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Developer:
Ubisoft
Publisher: Ubisoft
Platform: PC (reviewed), Xbox, PS2, Gamecube
Release Date: November 2003

by Nimish Dubey




More than a decade ago, Jordan Mechner made a game featuring a turbaned man running through dungeons, making death-defying leaps, evading traps, and dabbling in more than the odd bit of swordplay with enemy soldiers – all to get back the woman he loved. The graphics were pretty ordinary by modern standards, the story was not exactly one to rave about, and the music sounded downright tinny. But at that time (an age in which PCs had single-digit RAM and hard drive space was counted in terms of mega-, rather than giga-, bytes), it was considered path-breaking. It sold copies by the thousands, became a cult in its own right, and remains extremely popular to this day.


We are talking, of course, of Prince of Persia – the game that, according to many people, laid the foundation of what is called the “fight-jump-solve” genre. Like most successful games, this one, too, spawned a sequel that enjoyed a fair degree of success. And then it kind of disappeared, leaving the genre at the mercy of the less elaborately clad and more elaborately curvaceous Lara Croft. A 3D version of the game was attempted in 2000 but came a royal cropper, as it had enough bugs to cause an epidemic and, in spite of being visually more appealing than its predecessor, lacked its addictive and effortless gameplay. And, come to think of it, maybe a Persian Prince speaking with an American accent did not help matters!


So, there matters rested until 2003 when Mr. Mechner decided that it was time to get the Prince really back into action. And this time there would be fewer bugs, a better storyline, and more compelling gameplay. The result was Prince of Persia: The Sands of Time (POPSOT).


The game comes on two CDs and installed without any problems on my system (AMD 64 1800+, 512 MB RAM, GeForce 5200 FX with 128 MB VRAM, Windows XP Home). It played reasonably well, although it did start stuttering the moment I pushed the resolution beyond 800x600. It was also relatively stable, compared to the infamous POP 3D, which subscribed to the “a crash a session” philosophy. Mind you, it is not averse to the odd crash or two, especially after you have tweaked its graphics settings.


Once launched, the game is guaranteed to deprive you of speech for a while. It is drop-dead gorgeous! In terms of sheer eye candy, this has got to be one of the most beautiful games ever. The environs are produced in loving detail – whether they are temples, palaces, royal chambers, or hidden passages. Light and shadow effects are brilliantly rendered and quite a few of the objects in the environment react to you – curtains flutter when you go through them and water ripples when you step into it. There were times when I was so busy gawking at my surroundings that I quite forgot about the enemies at my heels or the mission I had to fulfill. The main characters are well drawn and even the cut scenes, while not being in the Diablo 2 class, are more than satisfactory. The background score, with its Middle-East strains, is awesome, and the voice acting is excellent – hearing the Prince saying, “No, no, I don’t remember that happening” or something on those lines every time you die adds a touch of amusement even to death.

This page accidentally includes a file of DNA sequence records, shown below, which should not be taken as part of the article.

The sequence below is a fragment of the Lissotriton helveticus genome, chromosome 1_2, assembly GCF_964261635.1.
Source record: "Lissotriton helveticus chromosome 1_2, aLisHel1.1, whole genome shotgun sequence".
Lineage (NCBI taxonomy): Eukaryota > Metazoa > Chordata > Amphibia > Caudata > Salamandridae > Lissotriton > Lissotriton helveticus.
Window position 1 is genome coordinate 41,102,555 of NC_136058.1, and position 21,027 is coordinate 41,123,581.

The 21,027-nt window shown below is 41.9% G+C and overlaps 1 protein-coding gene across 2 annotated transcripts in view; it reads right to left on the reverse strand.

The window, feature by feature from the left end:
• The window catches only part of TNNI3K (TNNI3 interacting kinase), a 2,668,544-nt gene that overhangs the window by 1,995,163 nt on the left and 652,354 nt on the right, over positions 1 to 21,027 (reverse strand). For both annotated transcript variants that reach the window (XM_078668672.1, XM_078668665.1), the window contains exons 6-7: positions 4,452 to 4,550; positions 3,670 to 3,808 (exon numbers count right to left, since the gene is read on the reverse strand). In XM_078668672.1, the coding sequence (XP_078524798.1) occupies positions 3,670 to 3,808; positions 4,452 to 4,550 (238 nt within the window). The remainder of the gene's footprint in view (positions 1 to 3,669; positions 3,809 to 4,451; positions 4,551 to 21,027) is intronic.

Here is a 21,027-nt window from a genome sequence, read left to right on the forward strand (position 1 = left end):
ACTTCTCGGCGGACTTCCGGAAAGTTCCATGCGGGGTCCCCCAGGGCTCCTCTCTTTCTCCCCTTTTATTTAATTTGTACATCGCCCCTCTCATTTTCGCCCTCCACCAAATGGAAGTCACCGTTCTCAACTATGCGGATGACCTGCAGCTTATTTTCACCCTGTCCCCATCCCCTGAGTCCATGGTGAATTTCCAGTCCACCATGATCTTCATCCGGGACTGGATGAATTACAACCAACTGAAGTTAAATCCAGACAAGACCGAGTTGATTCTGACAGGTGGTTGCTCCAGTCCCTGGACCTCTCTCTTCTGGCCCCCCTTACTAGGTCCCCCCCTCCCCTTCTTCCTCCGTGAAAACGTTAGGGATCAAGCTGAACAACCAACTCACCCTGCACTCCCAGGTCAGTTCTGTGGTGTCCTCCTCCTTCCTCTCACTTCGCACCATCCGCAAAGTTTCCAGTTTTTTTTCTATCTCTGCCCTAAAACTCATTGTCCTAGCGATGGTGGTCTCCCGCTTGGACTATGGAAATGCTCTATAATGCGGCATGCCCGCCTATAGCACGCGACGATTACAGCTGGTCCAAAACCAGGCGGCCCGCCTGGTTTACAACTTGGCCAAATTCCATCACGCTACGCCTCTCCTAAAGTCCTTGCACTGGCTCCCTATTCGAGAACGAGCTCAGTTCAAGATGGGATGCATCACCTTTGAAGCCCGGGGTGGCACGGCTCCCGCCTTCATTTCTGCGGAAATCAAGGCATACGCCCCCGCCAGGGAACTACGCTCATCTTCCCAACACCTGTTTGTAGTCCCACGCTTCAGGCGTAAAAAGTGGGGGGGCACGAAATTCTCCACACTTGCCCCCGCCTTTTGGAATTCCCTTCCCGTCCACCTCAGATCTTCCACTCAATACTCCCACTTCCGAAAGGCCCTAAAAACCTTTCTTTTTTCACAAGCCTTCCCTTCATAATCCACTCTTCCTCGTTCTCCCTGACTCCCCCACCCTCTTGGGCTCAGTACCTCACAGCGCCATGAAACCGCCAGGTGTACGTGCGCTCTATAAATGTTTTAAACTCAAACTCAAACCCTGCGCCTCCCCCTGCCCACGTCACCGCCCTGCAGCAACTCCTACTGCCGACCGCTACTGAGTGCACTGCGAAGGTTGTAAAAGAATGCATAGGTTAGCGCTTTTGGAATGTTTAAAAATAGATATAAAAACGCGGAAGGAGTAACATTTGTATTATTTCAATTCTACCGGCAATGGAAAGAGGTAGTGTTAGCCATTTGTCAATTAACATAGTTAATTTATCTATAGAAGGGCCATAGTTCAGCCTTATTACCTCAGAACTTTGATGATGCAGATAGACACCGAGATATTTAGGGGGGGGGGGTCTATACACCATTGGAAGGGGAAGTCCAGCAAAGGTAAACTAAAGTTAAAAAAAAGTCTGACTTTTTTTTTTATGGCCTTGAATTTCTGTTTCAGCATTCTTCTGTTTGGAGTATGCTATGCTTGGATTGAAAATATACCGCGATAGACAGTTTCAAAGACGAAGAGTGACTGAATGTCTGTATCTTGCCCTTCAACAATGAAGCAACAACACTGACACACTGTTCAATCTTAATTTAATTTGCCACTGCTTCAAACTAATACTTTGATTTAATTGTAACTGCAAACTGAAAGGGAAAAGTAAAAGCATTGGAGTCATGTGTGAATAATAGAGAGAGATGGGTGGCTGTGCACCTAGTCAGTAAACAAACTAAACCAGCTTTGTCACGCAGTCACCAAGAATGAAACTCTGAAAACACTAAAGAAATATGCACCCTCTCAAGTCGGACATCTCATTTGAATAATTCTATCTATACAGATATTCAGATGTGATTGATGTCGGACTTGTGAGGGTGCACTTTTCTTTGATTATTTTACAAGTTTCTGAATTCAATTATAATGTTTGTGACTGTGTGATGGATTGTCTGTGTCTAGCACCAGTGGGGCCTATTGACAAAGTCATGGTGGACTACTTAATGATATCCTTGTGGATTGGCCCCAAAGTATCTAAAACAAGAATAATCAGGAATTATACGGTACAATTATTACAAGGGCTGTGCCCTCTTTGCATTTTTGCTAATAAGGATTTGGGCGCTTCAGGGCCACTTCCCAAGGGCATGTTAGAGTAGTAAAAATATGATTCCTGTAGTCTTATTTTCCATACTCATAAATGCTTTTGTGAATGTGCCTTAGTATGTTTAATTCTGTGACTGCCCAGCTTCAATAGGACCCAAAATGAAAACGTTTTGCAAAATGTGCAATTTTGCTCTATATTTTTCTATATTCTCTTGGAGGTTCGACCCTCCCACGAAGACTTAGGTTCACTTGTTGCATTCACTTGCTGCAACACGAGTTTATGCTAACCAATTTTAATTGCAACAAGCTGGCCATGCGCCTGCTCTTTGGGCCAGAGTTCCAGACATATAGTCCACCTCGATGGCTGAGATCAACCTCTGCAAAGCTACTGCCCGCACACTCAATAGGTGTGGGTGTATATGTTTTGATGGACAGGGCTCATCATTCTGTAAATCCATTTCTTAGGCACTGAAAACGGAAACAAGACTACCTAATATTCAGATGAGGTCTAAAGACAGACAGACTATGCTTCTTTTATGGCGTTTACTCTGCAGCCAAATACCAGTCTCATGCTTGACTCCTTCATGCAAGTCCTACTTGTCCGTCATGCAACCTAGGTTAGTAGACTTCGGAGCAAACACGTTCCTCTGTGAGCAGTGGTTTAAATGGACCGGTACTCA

The story of the game is a fairly standard one, but has a few twists in it. The Prince and his father invade India and triumph in a key battle, thanks to the treachery of one of the enemy’s ministers. In the course of this battle, the Prince comes across a strange but magnificent dagger. The minister asks the King for the dagger but the King refuses, allowing the Prince to keep it. Among the spoils of victory is a massive hourglass containing what the minister claims are the Sands of Time. The Prince and the King move on with their booty to another kingdom, this one an ally. Needless to say, the King decides to flaunt the Sands of Time, upon which the minister (who has tagged along, scowling) tells him that the hourglass can in fact be unlocked using the dagger the Prince has in his possession. The Prince thrusts the dagger into the hourglass... and all hell breaks loose. His father and their soldiers are turned into demons who attack every human in sight, the palace cracks and crumbles and... you guessed, it is up to the Prince to set things right.